Happy Pi Day!
Every year on March 14th, we geeks celebrate Pi Day. In the way we abbreviate dates—MMDD—March 14 is written 03/14, which numerically reminds us of 3.14, or the first three numbers of pi. What many Americans don't realize is that virtually no other country in the world uses this date format, so Pi Day pretty much only works in the US, though it is celebrated globally.
Wherever you are in the world, let's celebrate the Raspberry Pi and wrap up this series by reviewing the topics we've covered in the past two weeks:
- Day 1: Which Raspberry Pi should you choose?
- Day 2: How to buy a Raspberry Pi
- Day 3: How to boot up a new Raspberry Pi
- Day 4: Learn Linux with the Raspberry Pi
- Day 5: 5 ways to teach kids to program with Raspberry Pi
- Day 6: 3 popular programming languages you can learn with Raspberry Pi
- Day 7: How to keep your Raspberry Pi updated
- Day 8: How to use your Raspberry Pi for entertainment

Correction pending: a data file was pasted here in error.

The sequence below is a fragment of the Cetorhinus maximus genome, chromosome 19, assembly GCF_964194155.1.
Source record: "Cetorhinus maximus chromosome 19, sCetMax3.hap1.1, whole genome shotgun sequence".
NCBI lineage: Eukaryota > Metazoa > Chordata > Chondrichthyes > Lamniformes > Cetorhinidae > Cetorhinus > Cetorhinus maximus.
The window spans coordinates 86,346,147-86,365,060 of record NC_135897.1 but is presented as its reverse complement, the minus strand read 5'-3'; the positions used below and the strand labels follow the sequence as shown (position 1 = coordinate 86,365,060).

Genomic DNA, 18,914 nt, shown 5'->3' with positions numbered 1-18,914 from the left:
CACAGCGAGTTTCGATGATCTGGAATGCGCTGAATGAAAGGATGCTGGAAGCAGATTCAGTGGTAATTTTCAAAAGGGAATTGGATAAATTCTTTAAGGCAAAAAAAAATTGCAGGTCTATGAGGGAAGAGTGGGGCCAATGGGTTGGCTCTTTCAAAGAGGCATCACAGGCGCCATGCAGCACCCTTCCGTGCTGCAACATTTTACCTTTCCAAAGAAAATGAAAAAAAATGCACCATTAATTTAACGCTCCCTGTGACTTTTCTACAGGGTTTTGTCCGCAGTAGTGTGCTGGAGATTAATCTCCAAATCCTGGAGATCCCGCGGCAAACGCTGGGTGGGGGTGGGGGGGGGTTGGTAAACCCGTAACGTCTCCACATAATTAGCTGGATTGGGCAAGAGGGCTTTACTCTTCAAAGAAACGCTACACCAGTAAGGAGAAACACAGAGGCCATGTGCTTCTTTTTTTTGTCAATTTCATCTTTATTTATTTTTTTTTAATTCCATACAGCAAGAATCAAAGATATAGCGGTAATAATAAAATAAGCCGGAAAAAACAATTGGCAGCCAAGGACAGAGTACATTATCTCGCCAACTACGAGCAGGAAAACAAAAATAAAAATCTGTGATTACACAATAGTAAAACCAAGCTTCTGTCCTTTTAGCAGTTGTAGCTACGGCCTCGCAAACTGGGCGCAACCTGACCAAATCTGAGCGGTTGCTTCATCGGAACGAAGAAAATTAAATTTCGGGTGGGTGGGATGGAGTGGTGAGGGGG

- Day 9: Play games on the Raspberry Pi
- Day 10: Let's get physical: How to use GPIO pins on the Raspberry Pi
- Day 11: Learn about computer security with the Raspberry Pi
- Day 12: Do advanced math with Mathematica on the Raspberry Pi
- Day 13: Contribute to the Raspberry Pi community
I'll end this series by thanking everyone who was brave enough to follow along and especially those who learned something from it during these past 14 days! I also want to encourage everyone to keep expanding their knowledge about the Raspberry Pi and all of the open (and closed) source technology that has been built around it.
I also encourage you to learn about other cultures, philosophies, religions, and worldviews. What makes us human is this amazing (and sometimes amusing) ability that we have to adapt not only to external environmental circumstances—but also intellectual ones.
No matter what you do, keep learning!